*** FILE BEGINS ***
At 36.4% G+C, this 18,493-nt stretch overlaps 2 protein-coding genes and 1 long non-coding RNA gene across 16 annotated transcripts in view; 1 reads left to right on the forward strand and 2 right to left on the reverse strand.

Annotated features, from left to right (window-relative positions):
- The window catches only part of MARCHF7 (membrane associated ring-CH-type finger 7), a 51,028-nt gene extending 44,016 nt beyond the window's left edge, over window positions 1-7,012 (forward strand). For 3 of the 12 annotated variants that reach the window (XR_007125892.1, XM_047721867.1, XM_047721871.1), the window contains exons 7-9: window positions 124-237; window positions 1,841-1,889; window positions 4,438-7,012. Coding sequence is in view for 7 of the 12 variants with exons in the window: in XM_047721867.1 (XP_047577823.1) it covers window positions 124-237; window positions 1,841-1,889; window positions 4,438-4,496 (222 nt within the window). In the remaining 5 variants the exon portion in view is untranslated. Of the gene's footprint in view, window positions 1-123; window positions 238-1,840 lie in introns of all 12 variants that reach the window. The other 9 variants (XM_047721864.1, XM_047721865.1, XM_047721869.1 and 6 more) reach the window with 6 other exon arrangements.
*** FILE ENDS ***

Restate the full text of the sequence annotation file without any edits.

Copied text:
At 36.4% G+C, this 18,493-nt stretch overlaps 2 protein-coding genes and 1 long non-coding RNA gene across 16 annotated transcripts in view; 1 reads left to right on the forward strand and 2 right to left on the reverse strand.

Annotated features, from left to right (window-relative positions):
- The window catches only part of MARCHF7 (membrane associated ring-CH-type finger 7), a 51,028-nt gene extending 44,016 nt beyond the window's left edge, over window positions 1-7,012 (forward strand). For 3 of the 12 annotated variants that reach the window (XR_007125892.1, XM_047721867.1, XM_047721871.1), the window contains exons 7-9: window positions 124-237; window positions 1,841-1,889; window positions 4,438-7,012. Coding sequence is in view for 7 of the 12 variants with exons in the window: in XM_047721867.1 (XP_047577823.1) it covers window positions 124-237; window positions 1,841-1,889; window positions 4,438-4,496 (222 nt within the window). In the remaining 5 variants the exon portion in view is untranslated. Of the gene's footprint in view, window positions 1-123; window positions 238-1,840 lie in introns of all 12 variants that reach the window. The other 9 variants (XM_047721864.1, XM_047721865.1, XM_047721869.1 and 6 more) reach the window with 6 other exon arrangements.